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Sunday, April 29, 2018


Book Review by Jennifer Silva Redmond
In 1974, a novel called Zen and the Art of Motorcycle Maintenance: An Inquiry Into Values, was published by Robert M. Pirsig and went on to become a modern classic. In his review of the book in The New Yorker that same year, George Steiner stated that the book was “densely put together. It lurches, with a deliberate shift of its grave ballast, between fiction and philosophic discourse… It lodges in the mind as few recent novels have, deepening its grip, compelling the landscape into unexpected planes of order and menace.”
I recently read Last Days in Ocean Beach ($14.95, CityWorks Press, April 2018) by Jim Miller and I can already tell this is the sort of novel that “lodges in the mind,” not to mention making me see, in my landscape, both “order and menace.”
The looming menace is climate change and the extinction of species due to global warming and all the ecological (and economic) disasters that comes with it. The book’s protagonist, William, is a scientist working at a local think tank, trying to bring Joe Q Public—immersed in our fast-food-and-fast-cars culture—out of his La-Z-Boy and spur him to action.
Jim Miller

The book’s setting is the naturally beautiful but somewhat seedy town of Ocean Beach, on the literal edge of this country. As the Pacific Ocean beats at the coastline outside his door, William—and the denizens of the other tiny beachside studio apartments like the one he dwells in—simply try to make it through each day. Not all of the other characters are contemplating such crucially important themes as William, but each of them is facing the end of something.
Miller can really write, and he knows what he’s talking about. A college professor of both English and Labor Studies, his previous books (including the vital and gritty novel Flash) have all taken on issues of social justice in some way; the book he co-wrote with Kelly Mayhew and Mike Davis, Under the Perfect Sun: The San Diego Tourists Never See reveals the underbelly of the tourist-magnet we call home. Reading Last Days in Ocean Beach, I was reminded of lines from the Eagles’ song “The Last Paradise” — “Call someplace paradise, kiss it goodbye.”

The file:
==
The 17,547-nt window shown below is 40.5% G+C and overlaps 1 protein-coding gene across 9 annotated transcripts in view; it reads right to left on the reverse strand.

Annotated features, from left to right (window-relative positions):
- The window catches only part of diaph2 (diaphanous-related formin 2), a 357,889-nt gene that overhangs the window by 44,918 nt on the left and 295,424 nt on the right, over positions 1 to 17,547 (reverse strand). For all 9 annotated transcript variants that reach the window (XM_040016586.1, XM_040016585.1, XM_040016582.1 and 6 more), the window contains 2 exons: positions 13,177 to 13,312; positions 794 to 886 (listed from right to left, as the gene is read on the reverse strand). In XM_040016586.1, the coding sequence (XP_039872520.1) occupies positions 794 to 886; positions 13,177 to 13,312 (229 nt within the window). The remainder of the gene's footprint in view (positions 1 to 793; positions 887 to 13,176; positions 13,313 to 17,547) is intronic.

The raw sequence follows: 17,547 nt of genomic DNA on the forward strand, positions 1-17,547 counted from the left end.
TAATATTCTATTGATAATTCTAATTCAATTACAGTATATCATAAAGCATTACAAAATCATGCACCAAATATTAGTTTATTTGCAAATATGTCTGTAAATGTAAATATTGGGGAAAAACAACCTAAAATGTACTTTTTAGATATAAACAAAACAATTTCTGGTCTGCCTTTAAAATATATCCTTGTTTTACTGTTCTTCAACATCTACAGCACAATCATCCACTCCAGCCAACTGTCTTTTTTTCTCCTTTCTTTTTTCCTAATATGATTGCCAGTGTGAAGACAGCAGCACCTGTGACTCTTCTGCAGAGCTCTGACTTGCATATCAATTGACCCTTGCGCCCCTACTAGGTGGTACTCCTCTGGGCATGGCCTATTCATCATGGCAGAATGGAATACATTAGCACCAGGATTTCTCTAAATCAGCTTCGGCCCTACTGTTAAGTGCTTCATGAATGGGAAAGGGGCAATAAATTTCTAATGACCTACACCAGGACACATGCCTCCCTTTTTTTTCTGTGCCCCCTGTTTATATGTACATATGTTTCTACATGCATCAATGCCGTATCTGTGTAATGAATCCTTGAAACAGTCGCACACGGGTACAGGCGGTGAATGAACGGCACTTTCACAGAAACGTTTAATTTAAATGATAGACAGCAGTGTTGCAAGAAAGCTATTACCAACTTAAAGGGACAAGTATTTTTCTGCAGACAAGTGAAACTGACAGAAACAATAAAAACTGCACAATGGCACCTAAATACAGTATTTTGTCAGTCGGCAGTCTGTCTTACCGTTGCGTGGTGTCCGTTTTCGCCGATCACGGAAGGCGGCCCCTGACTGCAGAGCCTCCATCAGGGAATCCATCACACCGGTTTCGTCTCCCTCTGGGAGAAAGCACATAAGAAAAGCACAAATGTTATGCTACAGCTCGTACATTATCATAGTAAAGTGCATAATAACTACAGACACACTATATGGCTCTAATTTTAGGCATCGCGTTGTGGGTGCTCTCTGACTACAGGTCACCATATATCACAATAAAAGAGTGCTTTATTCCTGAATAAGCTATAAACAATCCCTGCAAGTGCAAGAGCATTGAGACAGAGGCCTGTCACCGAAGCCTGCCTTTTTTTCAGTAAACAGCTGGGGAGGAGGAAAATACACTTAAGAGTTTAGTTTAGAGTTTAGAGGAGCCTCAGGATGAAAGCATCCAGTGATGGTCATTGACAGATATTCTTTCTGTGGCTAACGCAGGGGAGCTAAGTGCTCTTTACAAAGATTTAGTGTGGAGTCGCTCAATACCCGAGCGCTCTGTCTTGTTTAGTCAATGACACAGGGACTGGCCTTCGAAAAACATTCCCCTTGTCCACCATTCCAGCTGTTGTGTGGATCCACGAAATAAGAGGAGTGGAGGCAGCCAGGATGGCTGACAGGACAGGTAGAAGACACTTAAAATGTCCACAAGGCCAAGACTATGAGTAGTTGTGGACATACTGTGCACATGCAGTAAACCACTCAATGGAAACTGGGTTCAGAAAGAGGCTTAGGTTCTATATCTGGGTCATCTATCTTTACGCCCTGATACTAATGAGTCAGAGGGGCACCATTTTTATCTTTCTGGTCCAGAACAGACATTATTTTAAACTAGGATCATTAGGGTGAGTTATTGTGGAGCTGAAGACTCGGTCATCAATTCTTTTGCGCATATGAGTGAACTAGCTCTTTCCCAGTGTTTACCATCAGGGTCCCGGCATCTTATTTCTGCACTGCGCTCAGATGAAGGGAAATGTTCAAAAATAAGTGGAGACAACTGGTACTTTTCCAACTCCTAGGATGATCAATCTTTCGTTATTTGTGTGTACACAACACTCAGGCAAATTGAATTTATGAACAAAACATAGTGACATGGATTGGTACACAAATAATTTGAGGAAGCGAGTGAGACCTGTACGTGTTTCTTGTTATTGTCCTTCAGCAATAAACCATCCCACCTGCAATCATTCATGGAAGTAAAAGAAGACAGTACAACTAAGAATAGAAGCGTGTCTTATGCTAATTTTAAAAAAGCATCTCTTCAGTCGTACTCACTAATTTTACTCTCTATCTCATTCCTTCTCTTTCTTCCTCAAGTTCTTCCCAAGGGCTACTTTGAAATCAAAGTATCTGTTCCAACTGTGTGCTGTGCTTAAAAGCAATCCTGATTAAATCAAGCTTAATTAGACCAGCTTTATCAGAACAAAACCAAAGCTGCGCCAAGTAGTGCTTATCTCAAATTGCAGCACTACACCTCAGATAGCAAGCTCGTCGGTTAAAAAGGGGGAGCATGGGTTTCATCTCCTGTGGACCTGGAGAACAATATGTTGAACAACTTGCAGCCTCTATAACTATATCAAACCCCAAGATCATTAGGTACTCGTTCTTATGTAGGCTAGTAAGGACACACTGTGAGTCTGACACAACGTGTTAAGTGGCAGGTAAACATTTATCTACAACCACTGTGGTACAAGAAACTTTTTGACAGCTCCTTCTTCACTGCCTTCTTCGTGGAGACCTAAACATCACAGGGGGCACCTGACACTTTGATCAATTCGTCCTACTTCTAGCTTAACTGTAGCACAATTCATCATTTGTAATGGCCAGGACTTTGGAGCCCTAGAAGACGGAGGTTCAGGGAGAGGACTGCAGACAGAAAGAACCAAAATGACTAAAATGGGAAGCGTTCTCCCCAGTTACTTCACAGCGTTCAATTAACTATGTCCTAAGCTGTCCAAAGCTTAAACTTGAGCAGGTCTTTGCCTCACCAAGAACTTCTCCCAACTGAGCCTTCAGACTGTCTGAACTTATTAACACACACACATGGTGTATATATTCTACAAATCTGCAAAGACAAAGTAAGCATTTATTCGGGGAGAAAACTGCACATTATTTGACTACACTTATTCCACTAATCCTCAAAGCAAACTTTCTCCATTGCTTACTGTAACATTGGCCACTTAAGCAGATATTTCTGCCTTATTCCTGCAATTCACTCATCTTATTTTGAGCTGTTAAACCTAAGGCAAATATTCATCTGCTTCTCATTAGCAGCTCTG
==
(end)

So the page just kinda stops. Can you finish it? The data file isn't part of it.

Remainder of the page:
Don’t expect to get immediately grabbed by the action in this book—Miller eschews the contemporary trend of catering to the basest instincts of readers by throwing corpses, shoot-outs, or nude bodies into chapter one (often page one). No, this reading experience is slower-paced and more gradual—like meeting an odd and eccentric character on a cross-country bus ride, where first impressions soon give way to grudging respect, and eventually to heartfelt admiration.
Unlike Zen and the Art of Motorcycle Maintenance, this slim novel won’t require weeks of reading time, and, once I was hooked, I found it hard to put down. I hope that the young people I hear from who say they “don’t really read novels,” will invest a few hours in the pleasure of well-chosen words, deeply considered ideas, and meaningful conversations. The subject could not be more important for them —and for all of us on the planet—and the time to learn to care about it is now.

Last Days in Ocean Beach by Jim Miller ($14.95, CityWorks Press, April 2018). Buy the book at at Verbatim Books in North Park and Book Catapult in South Park. Or find it at the City Works Press website at  Meet the author at Tiger!Tiger! tavern in North Park on May 6th from 4-7. He will also be doing a fundraiser for San Diego 350, an environmental group, on May 12th from 4-6 PM at Torque Moto Café in North Park.

North Park's Verbatim Books

Book Catapult in South Park

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